Author and journalist, Greg Lindsay recently published an interesting analysis on serendipity and whether it can be engineered at work to spark creativity. He says, “Today serendipity is regarded as close kin to creativity — the mysterious means by which new ideas enter the world. But are hallway collisions really the best way to stoke innovation?” He refers to recent moves by Yahoo and Google to restructure their offices with people and teamwork in mind:
As Yahoo and Google see it, serendipity is largely a byproduct of social networks. Close-knit teams do well at tackling the challenges in front of them, but lack the connections to spot complementary ideas elsewhere in the company… And we get a particular intellectual charge from sharing ideas in person. In a paper published last year, researchers at Arizona State University used sensors and surveys to study creativity within teams. Participants felt most creative on days spent in motion meeting people, not working for long stretches at their desks.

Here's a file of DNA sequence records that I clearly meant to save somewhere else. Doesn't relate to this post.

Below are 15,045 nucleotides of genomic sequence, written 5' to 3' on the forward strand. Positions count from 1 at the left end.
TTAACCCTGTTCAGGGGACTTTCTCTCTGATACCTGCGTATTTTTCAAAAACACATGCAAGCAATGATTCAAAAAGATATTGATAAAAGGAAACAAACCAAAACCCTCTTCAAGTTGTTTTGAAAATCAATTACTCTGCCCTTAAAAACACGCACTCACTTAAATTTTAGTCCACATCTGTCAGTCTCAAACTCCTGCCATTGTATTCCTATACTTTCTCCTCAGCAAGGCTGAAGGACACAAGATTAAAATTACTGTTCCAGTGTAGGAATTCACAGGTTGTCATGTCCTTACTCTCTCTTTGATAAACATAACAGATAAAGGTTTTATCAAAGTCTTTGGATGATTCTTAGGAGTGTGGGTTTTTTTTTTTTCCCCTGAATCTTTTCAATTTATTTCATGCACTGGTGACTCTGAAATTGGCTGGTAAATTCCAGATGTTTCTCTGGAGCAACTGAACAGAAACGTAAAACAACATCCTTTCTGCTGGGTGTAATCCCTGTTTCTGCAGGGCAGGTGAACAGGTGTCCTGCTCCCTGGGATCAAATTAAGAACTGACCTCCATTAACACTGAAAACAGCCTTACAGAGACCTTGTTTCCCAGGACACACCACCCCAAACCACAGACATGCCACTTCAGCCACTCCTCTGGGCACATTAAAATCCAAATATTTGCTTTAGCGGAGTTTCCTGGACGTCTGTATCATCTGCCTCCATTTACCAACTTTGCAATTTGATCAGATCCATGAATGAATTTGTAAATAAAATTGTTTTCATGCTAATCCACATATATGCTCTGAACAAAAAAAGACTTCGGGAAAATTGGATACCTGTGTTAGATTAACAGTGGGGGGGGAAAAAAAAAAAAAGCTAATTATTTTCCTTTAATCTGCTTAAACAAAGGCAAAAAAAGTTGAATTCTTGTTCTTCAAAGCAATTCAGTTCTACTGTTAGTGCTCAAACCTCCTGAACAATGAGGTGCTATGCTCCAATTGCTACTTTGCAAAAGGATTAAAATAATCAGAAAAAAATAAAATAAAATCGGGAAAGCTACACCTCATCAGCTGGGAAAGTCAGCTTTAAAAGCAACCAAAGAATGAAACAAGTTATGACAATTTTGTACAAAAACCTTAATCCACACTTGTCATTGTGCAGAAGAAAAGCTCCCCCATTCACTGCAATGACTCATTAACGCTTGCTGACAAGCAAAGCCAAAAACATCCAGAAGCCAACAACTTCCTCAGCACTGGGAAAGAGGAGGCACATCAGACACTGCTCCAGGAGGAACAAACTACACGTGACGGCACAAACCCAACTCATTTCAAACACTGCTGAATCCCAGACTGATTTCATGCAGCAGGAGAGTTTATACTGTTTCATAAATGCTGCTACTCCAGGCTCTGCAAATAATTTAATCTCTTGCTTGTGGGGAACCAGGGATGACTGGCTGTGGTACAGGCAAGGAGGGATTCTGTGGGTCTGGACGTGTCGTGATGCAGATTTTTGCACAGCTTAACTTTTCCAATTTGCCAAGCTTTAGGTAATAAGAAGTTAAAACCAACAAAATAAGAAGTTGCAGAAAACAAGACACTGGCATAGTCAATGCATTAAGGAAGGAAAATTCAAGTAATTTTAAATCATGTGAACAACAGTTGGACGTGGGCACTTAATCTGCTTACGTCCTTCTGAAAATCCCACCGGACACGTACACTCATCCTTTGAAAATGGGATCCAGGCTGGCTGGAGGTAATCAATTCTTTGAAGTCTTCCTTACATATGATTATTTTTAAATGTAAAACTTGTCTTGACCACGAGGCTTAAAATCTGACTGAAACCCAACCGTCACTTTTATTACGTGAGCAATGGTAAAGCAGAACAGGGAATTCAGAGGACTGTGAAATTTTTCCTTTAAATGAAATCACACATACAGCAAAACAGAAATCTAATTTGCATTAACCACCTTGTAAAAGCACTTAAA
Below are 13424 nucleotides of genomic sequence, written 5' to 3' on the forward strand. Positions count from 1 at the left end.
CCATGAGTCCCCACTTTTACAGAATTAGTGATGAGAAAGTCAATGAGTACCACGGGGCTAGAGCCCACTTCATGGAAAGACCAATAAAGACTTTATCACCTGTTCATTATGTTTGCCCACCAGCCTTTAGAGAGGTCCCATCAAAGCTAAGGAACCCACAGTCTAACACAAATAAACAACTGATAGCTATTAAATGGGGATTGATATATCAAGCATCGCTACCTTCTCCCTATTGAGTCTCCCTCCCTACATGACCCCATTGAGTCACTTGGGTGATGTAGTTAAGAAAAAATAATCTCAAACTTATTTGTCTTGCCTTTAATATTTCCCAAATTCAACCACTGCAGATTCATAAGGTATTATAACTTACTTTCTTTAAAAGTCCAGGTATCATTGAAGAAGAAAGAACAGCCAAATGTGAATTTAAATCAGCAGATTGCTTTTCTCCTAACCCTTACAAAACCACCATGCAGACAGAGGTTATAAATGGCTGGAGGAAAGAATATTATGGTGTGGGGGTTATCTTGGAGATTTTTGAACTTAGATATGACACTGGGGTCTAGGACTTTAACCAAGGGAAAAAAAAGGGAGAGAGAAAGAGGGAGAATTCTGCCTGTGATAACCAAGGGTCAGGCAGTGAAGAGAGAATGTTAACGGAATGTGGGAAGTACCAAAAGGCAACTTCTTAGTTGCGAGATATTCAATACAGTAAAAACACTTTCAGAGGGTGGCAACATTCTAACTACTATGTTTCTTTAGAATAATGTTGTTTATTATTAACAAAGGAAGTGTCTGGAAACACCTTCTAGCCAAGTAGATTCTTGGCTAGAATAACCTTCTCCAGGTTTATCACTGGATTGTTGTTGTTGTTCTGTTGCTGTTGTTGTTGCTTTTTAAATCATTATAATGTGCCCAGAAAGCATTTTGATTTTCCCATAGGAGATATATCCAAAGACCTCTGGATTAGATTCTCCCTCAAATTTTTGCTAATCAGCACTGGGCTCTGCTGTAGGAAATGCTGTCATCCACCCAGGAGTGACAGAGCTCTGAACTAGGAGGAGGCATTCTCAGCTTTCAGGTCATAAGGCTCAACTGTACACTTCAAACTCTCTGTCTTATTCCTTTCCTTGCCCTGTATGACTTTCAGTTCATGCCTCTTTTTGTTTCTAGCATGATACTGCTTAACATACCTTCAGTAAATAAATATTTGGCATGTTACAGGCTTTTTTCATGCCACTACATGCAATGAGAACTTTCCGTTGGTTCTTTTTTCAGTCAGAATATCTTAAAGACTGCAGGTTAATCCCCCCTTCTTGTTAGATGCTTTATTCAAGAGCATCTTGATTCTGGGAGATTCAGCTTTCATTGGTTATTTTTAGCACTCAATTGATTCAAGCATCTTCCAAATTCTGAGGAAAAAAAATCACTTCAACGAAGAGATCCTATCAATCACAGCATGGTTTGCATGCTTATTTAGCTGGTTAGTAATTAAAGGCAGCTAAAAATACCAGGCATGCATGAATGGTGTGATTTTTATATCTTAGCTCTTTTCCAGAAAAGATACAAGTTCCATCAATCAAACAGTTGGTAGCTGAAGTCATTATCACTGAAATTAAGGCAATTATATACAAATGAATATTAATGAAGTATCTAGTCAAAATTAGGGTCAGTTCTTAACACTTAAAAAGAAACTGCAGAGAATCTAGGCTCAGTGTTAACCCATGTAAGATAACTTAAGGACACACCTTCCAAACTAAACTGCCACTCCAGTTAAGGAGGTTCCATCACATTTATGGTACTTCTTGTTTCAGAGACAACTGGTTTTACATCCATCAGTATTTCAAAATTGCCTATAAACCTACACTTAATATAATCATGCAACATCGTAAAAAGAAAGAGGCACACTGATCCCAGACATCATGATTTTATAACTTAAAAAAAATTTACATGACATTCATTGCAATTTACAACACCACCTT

The way we think of work is changing, as evidenced by our shifting work environments. This is just the latest example of why we believe there’s never been a better time to start engineering a bit of “serendipity” in your own life, at work and beyond. Read Lindsay’s full article in the New York Times to learn about ways researchers are engineering serendipity for offices of the future.
Where do your best ideas come to you?
[Top image was accidentally exposed three times by People vs. Places]